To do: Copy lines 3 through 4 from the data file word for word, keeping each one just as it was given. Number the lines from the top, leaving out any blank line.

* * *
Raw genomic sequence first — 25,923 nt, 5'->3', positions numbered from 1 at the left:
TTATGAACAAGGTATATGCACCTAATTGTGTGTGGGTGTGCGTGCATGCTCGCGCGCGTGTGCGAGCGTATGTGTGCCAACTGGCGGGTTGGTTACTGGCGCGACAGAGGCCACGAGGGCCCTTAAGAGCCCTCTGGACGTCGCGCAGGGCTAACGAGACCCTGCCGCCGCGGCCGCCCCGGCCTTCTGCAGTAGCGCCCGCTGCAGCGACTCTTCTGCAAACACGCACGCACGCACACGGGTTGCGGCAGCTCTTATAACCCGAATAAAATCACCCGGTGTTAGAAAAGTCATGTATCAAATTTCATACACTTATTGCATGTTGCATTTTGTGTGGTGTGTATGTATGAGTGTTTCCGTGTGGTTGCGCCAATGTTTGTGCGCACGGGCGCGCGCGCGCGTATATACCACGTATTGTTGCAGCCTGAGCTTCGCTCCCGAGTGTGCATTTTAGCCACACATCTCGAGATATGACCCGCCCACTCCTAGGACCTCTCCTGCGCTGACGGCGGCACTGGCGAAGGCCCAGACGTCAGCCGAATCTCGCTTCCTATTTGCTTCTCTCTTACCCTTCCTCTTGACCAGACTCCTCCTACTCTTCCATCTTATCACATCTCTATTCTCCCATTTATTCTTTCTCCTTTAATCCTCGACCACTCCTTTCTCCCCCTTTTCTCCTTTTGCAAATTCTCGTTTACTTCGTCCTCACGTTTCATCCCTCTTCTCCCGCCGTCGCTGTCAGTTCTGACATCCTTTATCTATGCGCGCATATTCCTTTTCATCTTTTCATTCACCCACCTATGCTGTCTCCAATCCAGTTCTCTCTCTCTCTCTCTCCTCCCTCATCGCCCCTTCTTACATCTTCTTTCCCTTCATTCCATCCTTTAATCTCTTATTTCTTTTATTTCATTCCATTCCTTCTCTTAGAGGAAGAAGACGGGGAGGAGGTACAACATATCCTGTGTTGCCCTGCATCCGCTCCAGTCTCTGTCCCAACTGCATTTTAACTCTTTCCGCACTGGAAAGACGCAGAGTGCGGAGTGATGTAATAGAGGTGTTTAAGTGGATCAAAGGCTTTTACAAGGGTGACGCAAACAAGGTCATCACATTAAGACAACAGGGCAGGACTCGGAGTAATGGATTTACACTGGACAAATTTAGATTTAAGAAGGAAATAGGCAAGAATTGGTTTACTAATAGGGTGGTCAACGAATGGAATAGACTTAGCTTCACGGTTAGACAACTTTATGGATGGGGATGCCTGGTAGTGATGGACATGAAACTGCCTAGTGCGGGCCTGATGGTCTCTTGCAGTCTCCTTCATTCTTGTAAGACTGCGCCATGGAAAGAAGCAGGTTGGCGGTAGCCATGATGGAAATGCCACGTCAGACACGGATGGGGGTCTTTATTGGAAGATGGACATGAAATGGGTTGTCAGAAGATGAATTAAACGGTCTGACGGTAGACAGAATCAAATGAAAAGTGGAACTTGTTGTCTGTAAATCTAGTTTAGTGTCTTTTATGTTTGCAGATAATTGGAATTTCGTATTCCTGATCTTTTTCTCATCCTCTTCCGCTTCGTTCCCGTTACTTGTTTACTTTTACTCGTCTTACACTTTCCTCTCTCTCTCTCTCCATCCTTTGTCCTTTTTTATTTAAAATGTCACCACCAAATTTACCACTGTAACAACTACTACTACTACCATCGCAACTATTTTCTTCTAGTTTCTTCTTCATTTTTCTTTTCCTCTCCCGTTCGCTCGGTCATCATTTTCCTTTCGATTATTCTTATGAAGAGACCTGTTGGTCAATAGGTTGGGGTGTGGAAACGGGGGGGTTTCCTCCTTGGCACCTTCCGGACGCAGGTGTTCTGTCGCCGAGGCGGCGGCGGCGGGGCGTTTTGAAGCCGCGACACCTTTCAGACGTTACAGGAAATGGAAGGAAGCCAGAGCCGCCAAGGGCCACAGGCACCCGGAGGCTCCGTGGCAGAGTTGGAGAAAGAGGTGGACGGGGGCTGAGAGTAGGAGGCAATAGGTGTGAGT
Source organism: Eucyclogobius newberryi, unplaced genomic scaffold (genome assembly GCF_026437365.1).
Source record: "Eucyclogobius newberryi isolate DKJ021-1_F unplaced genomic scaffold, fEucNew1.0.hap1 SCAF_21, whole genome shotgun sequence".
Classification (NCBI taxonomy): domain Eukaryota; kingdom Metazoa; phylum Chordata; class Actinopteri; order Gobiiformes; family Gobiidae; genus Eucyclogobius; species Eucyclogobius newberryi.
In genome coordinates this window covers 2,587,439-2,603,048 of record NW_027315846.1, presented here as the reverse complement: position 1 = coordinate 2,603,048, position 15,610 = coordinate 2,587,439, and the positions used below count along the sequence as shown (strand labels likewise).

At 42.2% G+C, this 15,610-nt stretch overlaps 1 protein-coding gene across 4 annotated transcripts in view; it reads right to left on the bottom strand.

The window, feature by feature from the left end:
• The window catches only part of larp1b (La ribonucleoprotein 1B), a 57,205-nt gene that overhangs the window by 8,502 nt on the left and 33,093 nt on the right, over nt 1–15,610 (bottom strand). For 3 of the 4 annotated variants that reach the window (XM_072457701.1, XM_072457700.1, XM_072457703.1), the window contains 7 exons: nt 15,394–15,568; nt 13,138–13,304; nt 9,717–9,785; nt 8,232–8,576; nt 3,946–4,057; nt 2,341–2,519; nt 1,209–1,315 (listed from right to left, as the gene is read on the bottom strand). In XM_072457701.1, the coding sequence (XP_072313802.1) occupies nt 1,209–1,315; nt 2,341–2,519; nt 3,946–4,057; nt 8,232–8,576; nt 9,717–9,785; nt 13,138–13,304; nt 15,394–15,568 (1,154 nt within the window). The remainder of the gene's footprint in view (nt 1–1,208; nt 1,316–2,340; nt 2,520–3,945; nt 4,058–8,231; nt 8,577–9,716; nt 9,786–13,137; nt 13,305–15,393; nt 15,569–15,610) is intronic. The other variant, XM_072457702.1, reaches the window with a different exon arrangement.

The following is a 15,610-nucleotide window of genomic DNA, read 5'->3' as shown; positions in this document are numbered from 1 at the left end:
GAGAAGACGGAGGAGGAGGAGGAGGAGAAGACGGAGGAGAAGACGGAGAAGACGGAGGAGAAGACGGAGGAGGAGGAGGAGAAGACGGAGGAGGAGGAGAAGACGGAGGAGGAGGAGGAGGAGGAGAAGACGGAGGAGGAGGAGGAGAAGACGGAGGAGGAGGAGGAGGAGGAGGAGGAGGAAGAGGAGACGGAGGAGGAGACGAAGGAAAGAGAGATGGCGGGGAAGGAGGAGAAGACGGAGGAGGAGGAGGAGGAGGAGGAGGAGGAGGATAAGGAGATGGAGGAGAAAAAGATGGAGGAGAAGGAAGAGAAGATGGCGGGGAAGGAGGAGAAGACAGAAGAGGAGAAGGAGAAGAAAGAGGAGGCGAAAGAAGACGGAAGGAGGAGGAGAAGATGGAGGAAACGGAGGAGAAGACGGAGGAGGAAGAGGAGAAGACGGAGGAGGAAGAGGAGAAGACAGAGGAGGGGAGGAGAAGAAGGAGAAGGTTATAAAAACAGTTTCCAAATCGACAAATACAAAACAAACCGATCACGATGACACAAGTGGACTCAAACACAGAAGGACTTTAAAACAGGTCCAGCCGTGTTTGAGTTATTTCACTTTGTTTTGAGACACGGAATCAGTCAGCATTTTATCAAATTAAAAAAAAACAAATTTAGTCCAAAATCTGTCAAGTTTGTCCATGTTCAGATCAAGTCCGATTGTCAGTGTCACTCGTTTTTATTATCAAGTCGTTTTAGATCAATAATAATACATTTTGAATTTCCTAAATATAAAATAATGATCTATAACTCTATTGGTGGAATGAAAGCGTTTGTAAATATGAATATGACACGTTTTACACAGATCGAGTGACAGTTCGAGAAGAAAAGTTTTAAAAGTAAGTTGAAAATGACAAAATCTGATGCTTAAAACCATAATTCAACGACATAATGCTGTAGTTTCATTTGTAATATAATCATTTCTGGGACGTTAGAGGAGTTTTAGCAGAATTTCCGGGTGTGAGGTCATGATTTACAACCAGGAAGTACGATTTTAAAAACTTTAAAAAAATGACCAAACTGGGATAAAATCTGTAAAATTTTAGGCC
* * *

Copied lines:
Source organism: Eucyclogobius newberryi, unplaced genomic scaffold (genome assembly GCF_026437365.1).
Source record: "Eucyclogobius newberryi isolate DKJ021-1_F unplaced genomic scaffold, fEucNew1.0.hap1 SCAF_21, whole genome shotgun sequence".